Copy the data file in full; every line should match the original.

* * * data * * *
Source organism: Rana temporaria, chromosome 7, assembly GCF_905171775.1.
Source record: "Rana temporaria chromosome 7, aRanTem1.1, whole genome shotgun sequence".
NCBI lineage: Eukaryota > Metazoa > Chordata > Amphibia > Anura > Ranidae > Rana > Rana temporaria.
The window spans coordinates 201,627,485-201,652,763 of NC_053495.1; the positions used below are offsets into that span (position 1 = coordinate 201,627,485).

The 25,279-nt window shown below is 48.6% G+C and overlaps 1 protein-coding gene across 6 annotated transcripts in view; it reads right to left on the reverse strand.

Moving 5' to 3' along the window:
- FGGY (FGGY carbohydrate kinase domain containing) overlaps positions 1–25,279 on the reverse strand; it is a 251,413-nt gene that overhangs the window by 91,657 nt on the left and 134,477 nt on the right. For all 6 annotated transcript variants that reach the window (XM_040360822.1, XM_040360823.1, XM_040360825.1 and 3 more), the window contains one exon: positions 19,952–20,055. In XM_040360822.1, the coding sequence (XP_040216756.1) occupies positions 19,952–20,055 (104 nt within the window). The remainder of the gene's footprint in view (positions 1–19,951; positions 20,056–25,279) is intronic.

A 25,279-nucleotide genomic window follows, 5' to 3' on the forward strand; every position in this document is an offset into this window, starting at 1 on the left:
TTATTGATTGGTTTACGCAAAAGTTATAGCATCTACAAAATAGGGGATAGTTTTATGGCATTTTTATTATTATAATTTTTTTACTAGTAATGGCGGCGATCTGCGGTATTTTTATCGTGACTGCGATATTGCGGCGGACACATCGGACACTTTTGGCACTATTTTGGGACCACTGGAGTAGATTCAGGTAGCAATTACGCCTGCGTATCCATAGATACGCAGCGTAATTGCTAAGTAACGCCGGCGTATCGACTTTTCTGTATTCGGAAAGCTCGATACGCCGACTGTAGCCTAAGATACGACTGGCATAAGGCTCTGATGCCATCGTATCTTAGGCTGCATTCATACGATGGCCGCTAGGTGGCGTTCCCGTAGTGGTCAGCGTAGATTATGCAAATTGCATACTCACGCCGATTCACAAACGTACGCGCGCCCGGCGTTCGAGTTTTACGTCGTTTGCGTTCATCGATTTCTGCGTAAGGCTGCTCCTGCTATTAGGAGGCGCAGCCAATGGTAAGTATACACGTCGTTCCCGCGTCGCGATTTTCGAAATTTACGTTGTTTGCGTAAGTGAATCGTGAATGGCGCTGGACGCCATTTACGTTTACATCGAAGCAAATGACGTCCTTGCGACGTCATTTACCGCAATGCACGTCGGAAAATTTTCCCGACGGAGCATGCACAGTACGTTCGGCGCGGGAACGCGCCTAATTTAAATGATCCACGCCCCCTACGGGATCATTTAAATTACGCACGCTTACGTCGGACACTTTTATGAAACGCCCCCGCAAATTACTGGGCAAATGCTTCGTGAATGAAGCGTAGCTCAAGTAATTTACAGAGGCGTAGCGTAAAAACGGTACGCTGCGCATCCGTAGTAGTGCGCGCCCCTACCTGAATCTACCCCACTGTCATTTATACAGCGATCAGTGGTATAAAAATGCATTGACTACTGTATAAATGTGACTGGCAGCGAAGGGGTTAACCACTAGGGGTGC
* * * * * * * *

Source organism: Rana temporaria, chromosome 7, assembly GCF_905171775.1.
Source record: "Rana temporaria chromosome 7, aRanTem1.1, whole genome shotgun sequence".
NCBI lineage: Eukaryota > Metazoa > Chordata > Amphibia > Anura > Ranidae > Rana > Rana temporaria.
The window spans coordinates 201,627,485-201,652,763 of NC_053495.1; the positions used below are offsets into that span (position 1 = coordinate 201,627,485).

The 25,279-nt window shown below is 48.6% G+C and overlaps 1 protein-coding gene across 6 annotated transcripts in view; it reads right to left on the reverse strand.

Moving 5' to 3' along the window:
- FGGY (FGGY carbohydrate kinase domain containing) overlaps positions 1–25,279 on the reverse strand; it is a 251,413-nt gene that overhangs the window by 91,657 nt on the left and 134,477 nt on the right. For all 6 annotated transcript variants that reach the window (XM_040360822.1, XM_040360823.1, XM_040360825.1 and 3 more), the window contains one exon: positions 19,952–20,055. In XM_040360822.1, the coding sequence (XP_040216756.1) occupies positions 19,952–20,055 (104 nt within the window). The remainder of the gene's footprint in view (positions 1–19,951; positions 20,056–25,279) is intronic.

A 25,279-nucleotide genomic window follows, 5' to 3' on the forward strand; every position in this document is an offset into this window, starting at 1 on the left:
TTATTGATTGGTTTACGCAAAAGTTATAGCATCTACAAAATAGGGGATAGTTTTATGGCATTTTTATTATTATAATTTTTTTACTAGTAATGGCGGCGATCTGCGGTATTTTTATCGTGACTGCGATATTGCGGCGGACACATCGGACACTTTTGGCACTATTTTGGGACCACTGGAGTAGATTCAGGTAGCAATTACGCCTGCGTATCCATAGATACGCAGCGTAATTGCTAAGTAACGCCGGCGTATCGACTTTTCTGTATTCGGAAAGCTCGATACGCCGACTGTAGCCTAAGATACGACTGGCATAAGGCTCTGATGCCATCGTATCTTAGGCTGCATTCATACGATGGCCGCTAGGTGGCGTTCCCGTAGTGGTCAGCGTAGATTATGCAAATTGCATACTCACGCCGATTCACAAACGTACGCGCGCCCGGCGTTCGAGTTTTACGTCGTTTGCGTTCATCGATTTCTGCGTAAGGCTGCTCCTGCTATTAGGAGGCGCAGCCAATGGTAAGTATACACGTCGTTCCCGCGTCGCGATTTTCGAAATTTACGTTGTTTGCGTAAGTGAATCGTGAATGGCGCTGGACGCCATTTACGTTTACATCGAAGCAAATGACGTCCTTGCGACGTCATTTACCGCAATGCACGTCGGAAAATTTTCCCGACGGAGCATGCACAGTACGTTCGGCGCGGGAACGCGCCTAATTTAAATGATCCACGCCCCCTACGGGATCATTTAAATTACGCACGCTTACGTCGGACACTTTTATGAAACGCCCCCGCAAATTACTGGGCAAATGCTTCGTGAATGAAGCGTAGCTCAAGTAATTTACAGAGGCGTAGCGTAAAAACGGTACGCTGCGCATCCGTAGTAGTGCGCGCCCCTACCTGAATCTACCCCACTGTCATTTATACAGCGATCAGTGGTATAAAAATGCATTGACTACTGTATAAATGTGACTGGCAGCGAAGGGGTTAACCACTAGGGGTGC